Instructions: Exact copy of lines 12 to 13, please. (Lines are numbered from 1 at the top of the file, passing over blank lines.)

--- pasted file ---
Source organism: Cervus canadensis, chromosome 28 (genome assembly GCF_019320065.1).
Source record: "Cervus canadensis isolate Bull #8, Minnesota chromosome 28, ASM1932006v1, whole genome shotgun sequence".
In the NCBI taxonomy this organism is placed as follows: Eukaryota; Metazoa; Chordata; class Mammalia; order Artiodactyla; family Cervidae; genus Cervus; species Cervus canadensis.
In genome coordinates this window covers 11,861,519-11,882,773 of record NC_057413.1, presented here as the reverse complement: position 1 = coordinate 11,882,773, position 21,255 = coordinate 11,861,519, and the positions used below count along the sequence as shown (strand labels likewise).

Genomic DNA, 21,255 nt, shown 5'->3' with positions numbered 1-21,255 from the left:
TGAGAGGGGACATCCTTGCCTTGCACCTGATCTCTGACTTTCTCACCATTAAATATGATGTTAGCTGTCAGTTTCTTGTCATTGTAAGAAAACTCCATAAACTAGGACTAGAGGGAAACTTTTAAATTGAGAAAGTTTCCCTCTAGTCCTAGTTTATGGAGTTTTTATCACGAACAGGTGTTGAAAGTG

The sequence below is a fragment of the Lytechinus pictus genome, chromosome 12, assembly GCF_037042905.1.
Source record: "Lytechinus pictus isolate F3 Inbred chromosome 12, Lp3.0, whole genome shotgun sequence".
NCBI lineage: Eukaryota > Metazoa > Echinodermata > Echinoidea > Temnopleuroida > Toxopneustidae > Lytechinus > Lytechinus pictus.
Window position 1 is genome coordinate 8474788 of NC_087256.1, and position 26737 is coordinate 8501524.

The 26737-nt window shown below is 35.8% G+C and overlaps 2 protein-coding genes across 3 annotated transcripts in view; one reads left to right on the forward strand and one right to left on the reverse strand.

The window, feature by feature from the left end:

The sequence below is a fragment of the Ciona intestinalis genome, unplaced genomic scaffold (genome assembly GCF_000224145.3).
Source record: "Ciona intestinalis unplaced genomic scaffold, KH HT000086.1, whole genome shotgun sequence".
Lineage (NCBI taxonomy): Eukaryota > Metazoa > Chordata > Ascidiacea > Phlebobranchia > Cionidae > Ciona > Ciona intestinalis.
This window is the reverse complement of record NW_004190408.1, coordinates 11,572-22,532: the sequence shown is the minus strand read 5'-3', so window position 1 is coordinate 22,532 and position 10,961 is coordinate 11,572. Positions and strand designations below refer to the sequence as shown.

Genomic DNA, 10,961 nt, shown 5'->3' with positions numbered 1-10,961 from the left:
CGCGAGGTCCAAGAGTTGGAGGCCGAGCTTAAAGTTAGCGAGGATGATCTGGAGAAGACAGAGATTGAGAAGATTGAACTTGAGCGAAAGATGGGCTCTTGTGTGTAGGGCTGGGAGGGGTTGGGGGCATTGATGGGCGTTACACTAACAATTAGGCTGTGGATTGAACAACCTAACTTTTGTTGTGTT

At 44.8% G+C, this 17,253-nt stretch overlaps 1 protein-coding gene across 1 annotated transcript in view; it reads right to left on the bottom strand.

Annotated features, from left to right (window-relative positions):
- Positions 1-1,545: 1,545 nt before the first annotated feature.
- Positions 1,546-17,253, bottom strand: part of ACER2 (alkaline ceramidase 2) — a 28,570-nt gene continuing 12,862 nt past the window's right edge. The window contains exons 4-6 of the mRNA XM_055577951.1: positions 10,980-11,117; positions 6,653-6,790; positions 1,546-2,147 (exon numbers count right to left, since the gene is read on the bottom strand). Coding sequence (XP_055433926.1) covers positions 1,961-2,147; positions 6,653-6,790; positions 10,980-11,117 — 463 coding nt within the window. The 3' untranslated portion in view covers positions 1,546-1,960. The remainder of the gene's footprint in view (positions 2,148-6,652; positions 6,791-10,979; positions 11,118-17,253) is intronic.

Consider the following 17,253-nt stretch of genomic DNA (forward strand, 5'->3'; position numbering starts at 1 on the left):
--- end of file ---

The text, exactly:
The window, feature by feature from the left end:

The sequence below is a fragment of the Ciona intestinalis genome, unplaced genomic scaffold (genome assembly GCF_000224145.3).